O God, deliver us through the intercession of Thy holy bishop and martyr Blase, from all evil of soul and body, especially from all ills of the throat; and grant us the grace to make a good confession in the confident hope of obtaining Thy pardon, and ever to praise with worthy lips Thy most holy name. Through Christ our Lord. Amen.

Invocation of St. Blase

St. Blase, gracious benefactor of mankind and faithful servant of God, who for the love of our Saviour didst suffer so many tortures with patience and resignation; I invoke thy powerful intercession. Preserve me from all evils of soul and body. Because of thy great merits God endowed thee with the special grace to help those that suffer from ills of the throat; relieve and preserve me from them, so that I may always be able to fulfil my duties, and with the aid of God's grace perform good works. I invoke thy help as special physician of souls, that I may confess my sins sincerely in the holy sacrament of Penance and obtain their forgiveness. I recommend to thy merciful intercession also those who unfortunately concealed a sin in confession. Obtain for them the grace to accuse themselves sincerely and contritely of the sin they concealed, of the sacrilegious confessions and communions they made, and of all the sins they committed since then, so that they may receive pardon, the grace of God, and the remission of the eternal punishment. Amen.


My Lord and my God! I offer up to Thee my petition in union with the bitter passion and death of Jesus Christ, Thy Son, together with the merits of His immaculate and blessed Mother, Mary ever virgin, and of all the saints, particularly with those of the holy Helper in whose honor I make this novena.

Look down upon me, merciful Lord! Grant me Thy grace and Thy love, and graciously hear my prayer. Amen.

* For more on St. Blase and the Fourteen Holy Helpers, I highly recommend Project Gutenberg's free ebook, Mary, Help of Christians and the Fourteen Saints Invoked as Holy Helpers, compiled by Rev. Bonaventure, O.F.M. It has instructions, legends, novenas and prayers, with thoughts of the saints for every day of the year. Photo of the stained glass window of St. Blase inside St. Michael the Archangel Roman Catholic Church in Paterson, New Jersey courtesy of Anthony Scillia.

Infant Jesus of Prague Chaplet

On the 25th of every month, devotees of the Divine Infancy should pray the Chaplet of the Infant Jesus of Prague, which includes three Our Fathers and twelve Hail Marys in celebration of the Holy Family and the first twelve years of Our Lord’s childhood. The Chaplet was composed by Venerable Sister Marguerite Parigot of the Blessed Sacrament (March 6, 1590—May 24, 1660), a Discalced Carmelite nun with a strong devotion to the Christ Child. Pleased with the devotion, Our Lord revealed Himself to Sister Marguerite and promised special graces to all who piously recite the Chaplet. In 1855 Pope Pius IX granted an Indulgence of 300 days, applicable to the Poor Souls in Purgatory, for its devout recitation.* In celebration, I’m posting the Infant Jesus of Prague Chaplet. The accompanying photo is my late paternal Grandmother's statue the Infant Jesus of Prague. It came into my possession after my father's passing and is now a treasured part of my private oratory.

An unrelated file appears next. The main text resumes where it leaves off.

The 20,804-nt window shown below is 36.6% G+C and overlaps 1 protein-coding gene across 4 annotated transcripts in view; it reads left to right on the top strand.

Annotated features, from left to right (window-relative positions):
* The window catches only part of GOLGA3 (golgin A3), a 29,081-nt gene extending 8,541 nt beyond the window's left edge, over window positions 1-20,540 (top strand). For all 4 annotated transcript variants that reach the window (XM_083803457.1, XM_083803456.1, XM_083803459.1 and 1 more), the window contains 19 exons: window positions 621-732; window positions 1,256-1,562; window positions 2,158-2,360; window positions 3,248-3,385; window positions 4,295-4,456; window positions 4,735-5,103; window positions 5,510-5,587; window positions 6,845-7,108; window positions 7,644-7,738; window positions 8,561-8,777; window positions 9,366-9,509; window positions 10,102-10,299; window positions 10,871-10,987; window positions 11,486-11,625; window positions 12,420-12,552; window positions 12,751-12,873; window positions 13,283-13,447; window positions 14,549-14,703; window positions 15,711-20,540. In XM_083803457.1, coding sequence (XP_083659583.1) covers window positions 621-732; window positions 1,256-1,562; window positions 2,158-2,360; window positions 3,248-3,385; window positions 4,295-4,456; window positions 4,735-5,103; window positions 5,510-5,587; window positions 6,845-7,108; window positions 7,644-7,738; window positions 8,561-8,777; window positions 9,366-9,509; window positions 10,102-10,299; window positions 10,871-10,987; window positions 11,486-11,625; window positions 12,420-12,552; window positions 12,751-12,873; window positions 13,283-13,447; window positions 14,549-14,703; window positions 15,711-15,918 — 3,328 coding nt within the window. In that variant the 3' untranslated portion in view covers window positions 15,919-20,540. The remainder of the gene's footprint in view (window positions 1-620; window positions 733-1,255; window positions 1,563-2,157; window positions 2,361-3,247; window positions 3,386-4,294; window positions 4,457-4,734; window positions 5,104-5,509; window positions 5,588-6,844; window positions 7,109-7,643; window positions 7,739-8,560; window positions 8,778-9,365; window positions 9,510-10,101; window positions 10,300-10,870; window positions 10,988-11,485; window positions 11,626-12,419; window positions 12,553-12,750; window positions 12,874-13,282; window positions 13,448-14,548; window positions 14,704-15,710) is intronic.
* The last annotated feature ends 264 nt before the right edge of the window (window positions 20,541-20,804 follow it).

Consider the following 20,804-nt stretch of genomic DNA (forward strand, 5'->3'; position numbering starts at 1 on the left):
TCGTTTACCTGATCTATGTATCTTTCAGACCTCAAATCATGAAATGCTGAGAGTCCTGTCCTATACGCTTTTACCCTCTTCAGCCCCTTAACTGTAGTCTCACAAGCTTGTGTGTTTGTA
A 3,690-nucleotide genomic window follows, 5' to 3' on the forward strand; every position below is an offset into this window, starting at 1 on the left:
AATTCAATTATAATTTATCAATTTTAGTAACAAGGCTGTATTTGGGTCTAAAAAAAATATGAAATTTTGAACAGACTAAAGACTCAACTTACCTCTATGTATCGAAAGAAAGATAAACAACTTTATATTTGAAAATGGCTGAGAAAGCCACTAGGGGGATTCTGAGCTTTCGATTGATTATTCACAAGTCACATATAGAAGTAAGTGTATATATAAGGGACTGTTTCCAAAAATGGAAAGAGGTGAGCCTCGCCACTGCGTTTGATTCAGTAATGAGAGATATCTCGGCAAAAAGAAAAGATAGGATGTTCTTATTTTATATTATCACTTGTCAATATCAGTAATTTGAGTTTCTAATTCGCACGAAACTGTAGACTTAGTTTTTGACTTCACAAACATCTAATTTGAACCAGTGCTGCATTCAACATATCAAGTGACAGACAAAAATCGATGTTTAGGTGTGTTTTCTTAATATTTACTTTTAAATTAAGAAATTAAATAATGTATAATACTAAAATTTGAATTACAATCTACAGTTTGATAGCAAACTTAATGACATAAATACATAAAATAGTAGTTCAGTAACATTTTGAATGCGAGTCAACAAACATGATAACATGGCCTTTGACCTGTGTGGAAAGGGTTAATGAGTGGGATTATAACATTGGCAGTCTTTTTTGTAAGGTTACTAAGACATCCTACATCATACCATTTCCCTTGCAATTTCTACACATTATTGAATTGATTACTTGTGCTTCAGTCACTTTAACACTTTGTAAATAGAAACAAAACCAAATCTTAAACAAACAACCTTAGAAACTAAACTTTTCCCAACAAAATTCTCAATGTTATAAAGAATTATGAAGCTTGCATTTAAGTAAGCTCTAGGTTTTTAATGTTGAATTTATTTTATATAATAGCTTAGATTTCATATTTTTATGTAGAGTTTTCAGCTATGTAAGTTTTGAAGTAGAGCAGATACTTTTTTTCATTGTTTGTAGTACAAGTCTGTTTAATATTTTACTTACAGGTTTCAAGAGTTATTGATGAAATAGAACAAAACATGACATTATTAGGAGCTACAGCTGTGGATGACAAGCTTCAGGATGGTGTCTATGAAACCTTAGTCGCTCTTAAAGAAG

Infant Jesus of Prague Chaplet

Divine Infant Jesus, I adore Thy Cross and I accept all the crosses Thou wilt be pleased to send me. Adorable Trinity, I offer Thee for the glory of Thy Holy Name of God, all the adorations of the Sacred Heart of the Holy Infant Jesus.

(3x) “And the Word was made flesh and dwelt amongst us” and pray The Lord’s Prayer (Our Father)

(12x) “And the Word was made flesh and dwelt amongst us” and pray The Angelical Salutation (Hail Mary)

Holy Infant Jesus, bless and protect us. Amen.

Further reading:
* www.sistersofcarmel.com

January 23, 2022

A Look at the Third Annual King Louis XVI of France Memorial Dinner

Revelers with flags of the Kingdom of the Two Sicilies

Domine salvum fac Regem et exaudi nos in die qua invocaverimus te. Gloria Patri et Filio, et Spiritui Sancto. Sicut erat in principio et nunc et in saecula saeculorum. Amen.[1]

Portrait of King Louis XVI of France
For the third year in a row, members and friends of the Fratelli della Santa Fede (Sanfedisti for short) broke bread in memory of His Majesty Louis XVI, King of France and Navarre. Like last year, our fête was held at Joe’s of Ave U (287 Ave. U) in Gravesend, Brooklyn, but instead of doing it on the day (Jan. 21) we moved the dinner up from Friday to Thursday so guests could eat meat. As is our custom, we included several nearby memorials in our opening prayers and toasts.[2]

Warmly welcomed by Paolo, Caterina and the rest of the friendly and attentive wait staff, our party were treated to another amazing meal replete with Sicilian specialties, including panelle, cavolfiore alla palermitana and purpittuni (polpettone), a delicious meat roll stuffed with ham and peas, smothered in a mushroom gravy. As always, our edacious appetites were sated.

I would be remiss if I didn't thank the guys for including my birthday in the festivities. It was a fun night and your kindness and generosity was greatly appreciated, mille grazieVive le roi!

Mista polpo e calamari
Vongole al forno